The three 27-year-old diesel-fired peaking power plants at Potrero have no emission controls at all and for each megawatt hour they produce, they are the most polluting power plants in San Francisco. As such, the Bay Area Air Quality Management District has limited the use of these peakers to 10 percent of the hours in a year. Typically, these peaking plants are used during periods of peak demand when either Hunters Point Unit 4 or Potrero Unit 3 are not available for operation. The siting of the city-owned combustion turbine-generators will significantly reduce the need to operate these older peakers.

The Electricity Resource Plan
envisioned the closure of Potrero Unit 3 through the combination of new in-city generation, load reduction through energy efficiency measures, and completion of a new 28-mile transmission line PG&E is proposing to build from Woodside in San Mateo County to the San Francisco County border. This transmission line would improve the reliability of electric service in San Francisco and allow power to be imported from other parts of the state, potentially lowering the cost of electricity.

With the retrofit of Potrero Unit 3 scheduled for 2005, it now seems unlikely that its closure will occur in the immediate future. However, the combination of the city-owned combustion turbine generators and the new PG&E two-mile transmission line should eliminate the need for all the diesel-fired peakers located in San Francisco. Their closure ultimately depends on an ISO decision not to renew contracts that require that these plants be made available for ISO dispatch.

Long-term Power Portfolio Options

By 2012 it is reasonable to expect that all of the existing power plants in San Francisco will be retired. To achieve the Electricity Resource Plan goals of sustainability, environmental equity, and greenhouse gas reductions, decision-makers in the public and private sectors will have to take advantage of opportunities to replace aging energy infrastructure with state-of-the-art technology.

To achieve these goals, San Francisco will have to rely increasingly on smaller-scale energy technologies that can be sited inside buildings and on rooftops. Solar power will have an increasing role in meeting summer peak demand but will need to be supplemented by other modular technologies that can produce power at other times of the day and year. Fuels cells and microturbines for small-scale cogeneration systems are expected to be technically feasible by 2012. However, their economic feasibility will require dramatic cost reductions and improvements in performance to avoid raising the costs of electricity. Rapid improvements in the cost and performance of distributed generation technologies could permit the retirement of the city-owned combustion turbines by 2020 or even earlier.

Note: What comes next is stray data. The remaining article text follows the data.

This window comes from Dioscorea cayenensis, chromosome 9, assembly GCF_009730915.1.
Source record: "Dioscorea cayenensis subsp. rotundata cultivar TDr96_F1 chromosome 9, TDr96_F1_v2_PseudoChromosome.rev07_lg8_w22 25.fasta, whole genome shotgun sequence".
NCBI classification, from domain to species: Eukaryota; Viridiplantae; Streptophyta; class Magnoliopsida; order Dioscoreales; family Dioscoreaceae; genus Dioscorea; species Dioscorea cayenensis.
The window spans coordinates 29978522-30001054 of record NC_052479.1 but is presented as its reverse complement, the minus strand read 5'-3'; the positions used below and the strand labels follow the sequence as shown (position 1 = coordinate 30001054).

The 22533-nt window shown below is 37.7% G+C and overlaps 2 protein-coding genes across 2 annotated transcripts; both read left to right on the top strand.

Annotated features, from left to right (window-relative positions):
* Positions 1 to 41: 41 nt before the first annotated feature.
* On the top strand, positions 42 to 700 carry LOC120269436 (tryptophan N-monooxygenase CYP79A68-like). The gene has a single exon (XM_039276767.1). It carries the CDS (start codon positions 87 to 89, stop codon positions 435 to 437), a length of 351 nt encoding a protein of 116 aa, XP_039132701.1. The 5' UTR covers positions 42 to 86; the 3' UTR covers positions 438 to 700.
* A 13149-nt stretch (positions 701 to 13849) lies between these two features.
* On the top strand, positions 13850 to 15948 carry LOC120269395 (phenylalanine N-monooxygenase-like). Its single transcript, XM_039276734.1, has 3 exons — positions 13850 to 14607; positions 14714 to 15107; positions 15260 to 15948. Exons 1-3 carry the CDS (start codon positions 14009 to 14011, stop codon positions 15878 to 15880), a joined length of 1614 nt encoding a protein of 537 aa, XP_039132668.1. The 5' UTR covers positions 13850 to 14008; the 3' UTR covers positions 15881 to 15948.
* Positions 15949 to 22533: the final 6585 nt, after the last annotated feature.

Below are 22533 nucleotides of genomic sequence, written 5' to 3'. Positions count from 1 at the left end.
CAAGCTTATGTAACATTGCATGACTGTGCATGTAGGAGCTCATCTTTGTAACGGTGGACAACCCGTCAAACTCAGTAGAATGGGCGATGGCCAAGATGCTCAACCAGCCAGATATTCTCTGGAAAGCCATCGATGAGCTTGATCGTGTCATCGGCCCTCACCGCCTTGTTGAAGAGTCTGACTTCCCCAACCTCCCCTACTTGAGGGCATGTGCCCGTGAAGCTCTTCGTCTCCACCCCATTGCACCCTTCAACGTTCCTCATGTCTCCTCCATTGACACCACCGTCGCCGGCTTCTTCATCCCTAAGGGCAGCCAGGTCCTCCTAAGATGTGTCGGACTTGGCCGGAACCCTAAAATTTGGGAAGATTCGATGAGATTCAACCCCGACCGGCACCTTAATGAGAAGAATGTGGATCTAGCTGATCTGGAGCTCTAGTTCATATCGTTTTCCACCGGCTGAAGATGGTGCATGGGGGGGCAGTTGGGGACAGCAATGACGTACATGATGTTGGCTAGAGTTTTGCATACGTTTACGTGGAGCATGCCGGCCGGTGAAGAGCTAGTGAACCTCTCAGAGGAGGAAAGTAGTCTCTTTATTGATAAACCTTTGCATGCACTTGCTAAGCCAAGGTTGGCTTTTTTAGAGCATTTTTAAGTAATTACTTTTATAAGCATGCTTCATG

Growth in demand for electric services will continue to drive the need for more power generation. To meet both reliability and environmental needs, in-city generation must be highly efficient and low in emissions. Larger installations with needs for steam could use high-temperature fuel cells such as molten carbonate or solid oxide technologies, while smaller installations with need for hot water would likely use proton exchange membrane fuel cell technology.

In 2012 and through 2020, San Franciscans will continue to import the bulk of the electricity they consume. To meet the goal of reducing greenhouse gases, an increasing proportion of the imported power will need to come from renewable energy sources. State law requires more than twice as much electricity come from non-hydro renewable energy sources by 2017. Currently, the most cost-effective renewable energy technologies for meeting those requirements are wind, landfill gas, and geothermal.

Technologies in which significant improvements are expected in the next 10 years include concentrating solar power, tidal power, wave power and biomass gasification for combined cycle power plants. San Francisco will need to monitor developments in these technologies and consider when appropriate quantities could be added to its resource portfolio.spur logo

About the Authors: 

Ed Smeloff is the assistant general manager at the San Francisco Public Utilities Commission for Power Policy, Planning and Resource Development. Prior to working at the SFPUC he was the executive director at the Pace Law School Energy Project in New York and prior to that, a member of the Board of Directors of the Sacramento Municipal Utility District.